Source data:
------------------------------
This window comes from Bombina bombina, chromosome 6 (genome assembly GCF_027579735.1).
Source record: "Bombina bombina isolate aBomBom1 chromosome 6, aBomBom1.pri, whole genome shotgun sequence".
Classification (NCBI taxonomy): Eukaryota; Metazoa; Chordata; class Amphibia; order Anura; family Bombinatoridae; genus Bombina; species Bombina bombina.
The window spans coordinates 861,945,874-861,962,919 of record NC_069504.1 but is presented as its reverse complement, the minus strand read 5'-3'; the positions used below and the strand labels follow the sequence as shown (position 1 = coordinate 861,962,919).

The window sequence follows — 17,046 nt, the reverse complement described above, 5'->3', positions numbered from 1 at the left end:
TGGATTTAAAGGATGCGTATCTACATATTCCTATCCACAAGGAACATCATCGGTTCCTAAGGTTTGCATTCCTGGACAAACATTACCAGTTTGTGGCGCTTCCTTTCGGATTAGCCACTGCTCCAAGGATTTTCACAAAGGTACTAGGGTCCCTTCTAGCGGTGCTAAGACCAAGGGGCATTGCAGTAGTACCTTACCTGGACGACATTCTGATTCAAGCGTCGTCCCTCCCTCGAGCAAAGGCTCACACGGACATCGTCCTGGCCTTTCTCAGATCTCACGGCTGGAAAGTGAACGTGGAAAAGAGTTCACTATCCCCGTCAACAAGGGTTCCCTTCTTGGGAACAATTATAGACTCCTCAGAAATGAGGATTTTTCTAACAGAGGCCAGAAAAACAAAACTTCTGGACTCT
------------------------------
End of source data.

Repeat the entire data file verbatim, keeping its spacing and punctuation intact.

This window comes from Bombina bombina, chromosome 6 (genome assembly GCF_027579735.1).
Source record: "Bombina bombina isolate aBomBom1 chromosome 6, aBomBom1.pri, whole genome shotgun sequence".
Classification (NCBI taxonomy): Eukaryota; Metazoa; Chordata; class Amphibia; order Anura; family Bombinatoridae; genus Bombina; species Bombina bombina.
The window spans coordinates 861,945,874-861,962,919 of record NC_069504.1 but is presented as its reverse complement, the minus strand read 5'-3'; the positions used below and the strand labels follow the sequence as shown (position 1 = coordinate 861,962,919).

The window sequence follows — 17,046 nt, the reverse complement described above, 5'->3', positions numbered from 1 at the left end:
TGGATTTAAAGGATGCGTATCTACATATTCCTATCCACAAGGAACATCATCGGTTCCTAAGGTTTGCATTCCTGGACAAACATTACCAGTTTGTGGCGCTTCCTTTCGGATTAGCCACTGCTCCAAGGATTTTCACAAAGGTACTAGGGTCCCTTCTAGCGGTGCTAAGACCAAGGGGCATTGCAGTAGTACCTTACCTGGACGACATTCTGATTCAAGCGTCGTCCCTCCCTCGAGCAAAGGCTCACACGGACATCGTCCTGGCCTTTCTCAGATCTCACGGCTGGAAAGTGAACGTGGAAAAGAGTTCACTATCCCCGTCAACAAGGGTTCCCTTCTTGGGAACAATTATAGACTCCTCAGAAATGAGGATTTTTCTAACAGAGGCCAGAAAAACAAAACTTCTGGACTCT